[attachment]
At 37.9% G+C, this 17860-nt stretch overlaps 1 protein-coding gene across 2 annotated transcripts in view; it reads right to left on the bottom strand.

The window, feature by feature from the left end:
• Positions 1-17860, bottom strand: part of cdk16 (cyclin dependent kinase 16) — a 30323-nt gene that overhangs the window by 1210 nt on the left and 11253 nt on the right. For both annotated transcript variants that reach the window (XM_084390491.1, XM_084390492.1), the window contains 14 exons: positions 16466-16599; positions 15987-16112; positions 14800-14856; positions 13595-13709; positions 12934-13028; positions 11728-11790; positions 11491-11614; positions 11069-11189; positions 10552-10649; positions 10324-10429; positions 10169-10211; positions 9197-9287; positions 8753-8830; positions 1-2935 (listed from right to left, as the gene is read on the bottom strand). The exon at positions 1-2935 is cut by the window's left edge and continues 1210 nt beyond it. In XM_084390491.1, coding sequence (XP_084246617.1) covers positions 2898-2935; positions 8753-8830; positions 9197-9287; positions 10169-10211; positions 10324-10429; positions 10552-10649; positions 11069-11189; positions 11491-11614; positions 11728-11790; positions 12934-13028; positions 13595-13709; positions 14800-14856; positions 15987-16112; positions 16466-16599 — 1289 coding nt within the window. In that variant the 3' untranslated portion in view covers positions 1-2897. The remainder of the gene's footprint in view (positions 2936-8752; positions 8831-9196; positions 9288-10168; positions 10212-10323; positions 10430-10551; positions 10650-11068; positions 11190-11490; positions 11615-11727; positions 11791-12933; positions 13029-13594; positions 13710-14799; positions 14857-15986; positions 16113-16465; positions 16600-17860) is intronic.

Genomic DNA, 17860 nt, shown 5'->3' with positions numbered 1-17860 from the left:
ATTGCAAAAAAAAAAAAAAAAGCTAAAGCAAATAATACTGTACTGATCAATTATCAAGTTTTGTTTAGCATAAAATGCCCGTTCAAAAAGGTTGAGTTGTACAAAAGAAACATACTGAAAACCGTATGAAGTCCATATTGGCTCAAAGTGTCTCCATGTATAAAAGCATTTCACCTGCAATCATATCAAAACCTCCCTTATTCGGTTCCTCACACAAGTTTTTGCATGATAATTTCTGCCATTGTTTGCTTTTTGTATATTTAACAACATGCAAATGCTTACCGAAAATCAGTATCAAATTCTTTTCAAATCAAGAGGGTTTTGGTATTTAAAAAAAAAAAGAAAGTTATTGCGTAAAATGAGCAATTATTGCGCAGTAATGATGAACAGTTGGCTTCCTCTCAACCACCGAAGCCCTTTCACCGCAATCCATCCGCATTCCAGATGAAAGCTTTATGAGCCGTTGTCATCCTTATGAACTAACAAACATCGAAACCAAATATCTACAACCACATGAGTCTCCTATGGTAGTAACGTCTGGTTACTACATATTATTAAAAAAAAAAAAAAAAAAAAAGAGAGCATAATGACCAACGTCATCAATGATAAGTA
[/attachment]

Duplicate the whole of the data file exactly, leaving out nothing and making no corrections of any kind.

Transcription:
At 37.9% G+C, this 17860-nt stretch overlaps 1 protein-coding gene across 2 annotated transcripts in view; it reads right to left on the bottom strand.

The window, feature by feature from the left end:
• Positions 1-17860, bottom strand: part of cdk16 (cyclin dependent kinase 16) — a 30323-nt gene that overhangs the window by 1210 nt on the left and 11253 nt on the right. For both annotated transcript variants that reach the window (XM_084390491.1, XM_084390492.1), the window contains 14 exons: positions 16466-16599; positions 15987-16112; positions 14800-14856; positions 13595-13709; positions 12934-13028; positions 11728-11790; positions 11491-11614; positions 11069-11189; positions 10552-10649; positions 10324-10429; positions 10169-10211; positions 9197-9287; positions 8753-8830; positions 1-2935 (listed from right to left, as the gene is read on the bottom strand). The exon at positions 1-2935 is cut by the window's left edge and continues 1210 nt beyond it. In XM_084390491.1, coding sequence (XP_084246617.1) covers positions 2898-2935; positions 8753-8830; positions 9197-9287; positions 10169-10211; positions 10324-10429; positions 10552-10649; positions 11069-11189; positions 11491-11614; positions 11728-11790; positions 12934-13028; positions 13595-13709; positions 14800-14856; positions 15987-16112; positions 16466-16599 — 1289 coding nt within the window. In that variant the 3' untranslated portion in view covers positions 1-2897. The remainder of the gene's footprint in view (positions 2936-8752; positions 8831-9196; positions 9288-10168; positions 10212-10323; positions 10430-10551; positions 10650-11068; positions 11190-11490; positions 11615-11727; positions 11791-12933; positions 13029-13594; positions 13710-14799; positions 14857-15986; positions 16113-16465; positions 16600-17860) is intronic.

Genomic DNA, 17860 nt, shown 5'->3' with positions numbered 1-17860 from the left:
ATTGCAAAAAAAAAAAAAAAAGCTAAAGCAAATAATACTGTACTGATCAATTATCAAGTTTTGTTTAGCATAAAATGCCCGTTCAAAAAGGTTGAGTTGTACAAAAGAAACATACTGAAAACCGTATGAAGTCCATATTGGCTCAAAGTGTCTCCATGTATAAAAGCATTTCACCTGCAATCATATCAAAACCTCCCTTATTCGGTTCCTCACACAAGTTTTTGCATGATAATTTCTGCCATTGTTTGCTTTTTGTATATTTAACAACATGCAAATGCTTACCGAAAATCAGTATCAAATTCTTTTCAAATCAAGAGGGTTTTGGTATTTAAAAAAAAAAAGAAAGTTATTGCGTAAAATGAGCAATTATTGCGCAGTAATGATGAACAGTTGGCTTCCTCTCAACCACCGAAGCCCTTTCACCGCAATCCATCCGCATTCCAGATGAAAGCTTTATGAGCCGTTGTCATCCTTATGAACTAACAAACATCGAAACCAAATATCTACAACCACATGAGTCTCCTATGGTAGTAACGTCTGGTTACTACATATTATTAAAAAAAAAAAAAAAAAAAAAGAGAGCATAATGACCAACGTCATCAATGATAAGTA